Stochastic analysis of solutions to radiation transport equations

Boltzmann Transport Equation

The starting point of many radiation transport models is the Boltzmann transport equation, which has a rather complicated integro-differential structure such as the one above. The coefficients appearing in this equation all pertain to particle collision, fission, absorption, scatter, energy depletion and radiation source and are highly inhomogeneous through their dependency on the three variables (r,Ω,E). Finding exact solutions to such equations is out of the question and the use of Feynman-Kac representation (averages over paths of stochastic processes) plays an important role in informing Monte-Carlo simulation methods.

Neutron transport

A simple case in point is the setting of understanding criticality of nuclear reactors. The complexity of the domain over which the Boltzmann transport equation is determined by the geometry of the reactor.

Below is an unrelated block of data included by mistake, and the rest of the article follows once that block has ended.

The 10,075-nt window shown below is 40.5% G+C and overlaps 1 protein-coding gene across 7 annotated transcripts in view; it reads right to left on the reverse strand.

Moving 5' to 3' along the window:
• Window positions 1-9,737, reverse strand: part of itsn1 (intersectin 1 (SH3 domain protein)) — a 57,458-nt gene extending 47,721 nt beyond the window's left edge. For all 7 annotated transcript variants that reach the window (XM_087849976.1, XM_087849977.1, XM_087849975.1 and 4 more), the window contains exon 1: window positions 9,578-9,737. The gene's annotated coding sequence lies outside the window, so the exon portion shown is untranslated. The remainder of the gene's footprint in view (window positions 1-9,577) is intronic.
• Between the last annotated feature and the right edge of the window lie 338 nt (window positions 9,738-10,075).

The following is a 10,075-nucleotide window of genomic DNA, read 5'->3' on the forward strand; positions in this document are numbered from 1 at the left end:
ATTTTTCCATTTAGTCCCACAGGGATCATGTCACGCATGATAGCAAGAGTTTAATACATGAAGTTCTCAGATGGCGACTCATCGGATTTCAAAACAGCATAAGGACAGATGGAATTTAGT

Understanding whether a reactor design can be held in a critical or close to critical state (the normal operational mode for nuclear reactors) is entirely determined by the leading eigen solution to the Boltzmann transport equation.

In this setting the Feynmann-Kac representation equation is not unique and one can appeal to a representation involving either spatial branching process or a kind of continuous random walk. In this project, IMI affiliated researchers and their national and international collaborators have worked with industrial partner, the ANSWERS group at Jacobs, looking at different stochastic representations of the time-evolving neutron transport equation and how this bears relevance to possible Monte Carlo algorithms and their complexity.